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Unpatchable cyber-flaws found on over 120 Siemens PLCs

11 January, 2023

US cyber-security researchers have discovered flaws affecting dedicated crypto-authentication chips at the heart of Siemens’ S7-1500 family of industrial controllers, and related products, which could allow attackers to execute malicious code on these devices.

Siemens has released a list of more than 120 products affected by the vulnerabilities. Because the flaws are associated with the controller hardware, they cannot be fixed by software updates or patches.

As well as Simatic S7-1500 PLCs, the products affected include Simatic Drive Controllers (which combine S7-1500 CPUs with Sinamics S120 drive systems) and items in the Simatic ET 200Pro distributed I/O system.

Siemens says it has already released new hardware versions of several members of the S7-1500 family in which the vulnerabilities have been fixed. It is working on new versions of the remaining PLCs to address the vulnerabilities.

The company has also issued advice to users of the affected products. It says that because exploiting the vulnerabilities requires physical tampering with the product, it is recommending that users assess the risk of physical access to their devices and implement measures to ensure that only trusted personnel have access to the hardware. It suggests placing the affected devices in locked control cabinets, for example.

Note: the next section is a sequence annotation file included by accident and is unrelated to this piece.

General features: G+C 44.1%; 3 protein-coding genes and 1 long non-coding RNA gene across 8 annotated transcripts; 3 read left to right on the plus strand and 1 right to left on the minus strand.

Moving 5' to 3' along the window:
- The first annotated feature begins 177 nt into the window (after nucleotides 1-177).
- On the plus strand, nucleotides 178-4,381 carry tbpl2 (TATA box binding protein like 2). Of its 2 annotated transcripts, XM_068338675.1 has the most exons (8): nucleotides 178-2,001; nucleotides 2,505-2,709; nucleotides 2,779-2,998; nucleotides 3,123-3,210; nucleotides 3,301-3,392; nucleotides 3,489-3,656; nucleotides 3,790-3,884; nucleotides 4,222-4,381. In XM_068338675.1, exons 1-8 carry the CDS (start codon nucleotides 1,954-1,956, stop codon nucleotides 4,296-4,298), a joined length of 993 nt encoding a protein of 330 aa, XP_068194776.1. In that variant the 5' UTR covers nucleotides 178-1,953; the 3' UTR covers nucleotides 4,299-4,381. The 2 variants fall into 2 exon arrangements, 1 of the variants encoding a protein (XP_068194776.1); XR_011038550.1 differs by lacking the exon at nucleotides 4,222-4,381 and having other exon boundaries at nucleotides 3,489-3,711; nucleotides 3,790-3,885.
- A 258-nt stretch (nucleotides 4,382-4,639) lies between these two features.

Researchers working for Red Balloon Security say they have discovered “multiple” vulnerabilities which could allow attackers to bypass protected boot features on the controllers, to modify operating code and data. Attackers could generate arbitrary encrypted firmware that would be bootable on all of Siemens’ S7-1500 CPU modules.

Red Balloon warns that by flashing malicious firmware onto a target device, either physically or by exploiting an existing remote code execution vulnerability, attackers could execute arbitrary code and potentially circumvent any official security and firmware updates, without users’ knowledge.

Cybersecurity researchers have found vulnerabilities in Siemens’ S7-1500 PLCs

The Red Balloon researchers have been working on the issue for more than a year and have reported the vulnerabilities to Siemens, which confirmed them.

Red Balloon has recommended several mitigations to Siemens, including:
• implementing runtime integrity attestation;
• adding asymmetric signature checks for firmware at bootup; and
• encrypting the firmware with device-specific keys that are generated on individual devices.

The cyber-researchers have also developed a threat detection tool for owners and users of Siemens S7-1500 series PLCs to verify whether vulnerable devices have been tampered with or compromised.

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Red Balloon SecurityTwitter  LinkedIn

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